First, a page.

The powerful story of art collective Gran Fury–who fought back during the AIDS crisis through organizing, direct action, and community-made propaganda–offers lessons in love and grief to today's marginalized communities.
By the late 1980s, the AIDS pandemic was deeply impacting gay and lesbian communities in America, and disinformation about the disease was running rampant. Out of the activist group ACT UP (AIDS Coalition to Unleash Power), an art collective that called itself Gran Fury was formed, to create graphics and media that campaigned against corporate greed, government inaction, and public indifference to AIDS.
In It Was Vulgar and It Was Beautiful, writer Jack Lowery examines Gran Fury's art and activism, from the iconic images like the Kissing Doesn't Kill poster, to the act of dropping thousands of fake bills onto the trading floor of the New York Stock Exchange. Lowery offers a complex, moving portrait of a group that expressed through art the profound trauma of surviving the AIDS crisis and formed essential solidarities between gays and lesbians in the activist community.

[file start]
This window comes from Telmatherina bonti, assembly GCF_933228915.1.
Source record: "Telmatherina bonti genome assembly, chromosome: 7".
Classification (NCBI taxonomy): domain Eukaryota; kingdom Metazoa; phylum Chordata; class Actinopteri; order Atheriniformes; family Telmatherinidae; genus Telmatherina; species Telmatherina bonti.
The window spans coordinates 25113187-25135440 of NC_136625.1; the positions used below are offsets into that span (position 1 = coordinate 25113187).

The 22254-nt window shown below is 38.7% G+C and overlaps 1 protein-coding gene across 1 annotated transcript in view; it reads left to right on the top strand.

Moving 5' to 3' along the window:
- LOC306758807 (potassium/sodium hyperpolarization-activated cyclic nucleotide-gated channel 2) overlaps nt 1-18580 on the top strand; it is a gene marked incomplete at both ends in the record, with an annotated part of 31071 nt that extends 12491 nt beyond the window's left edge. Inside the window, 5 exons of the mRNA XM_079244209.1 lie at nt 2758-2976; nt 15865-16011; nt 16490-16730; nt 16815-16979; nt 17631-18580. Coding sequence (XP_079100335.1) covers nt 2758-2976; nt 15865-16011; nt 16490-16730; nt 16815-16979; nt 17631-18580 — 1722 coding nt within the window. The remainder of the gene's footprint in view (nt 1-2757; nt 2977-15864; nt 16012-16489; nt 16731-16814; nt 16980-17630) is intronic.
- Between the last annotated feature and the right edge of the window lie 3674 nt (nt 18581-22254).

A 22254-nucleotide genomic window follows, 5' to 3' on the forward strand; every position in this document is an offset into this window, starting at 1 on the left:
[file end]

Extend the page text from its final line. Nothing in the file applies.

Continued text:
Gran Fury and ACT UP's strategies are today employed by a variety of activist groups, including survivors of school shootings, harm reduction organizers, and activists for universal healthcare. Their belief in the power of art to create social change and drive political movements is illuminating in this era when violence and unending structural racism continue to target the most vulnerable.
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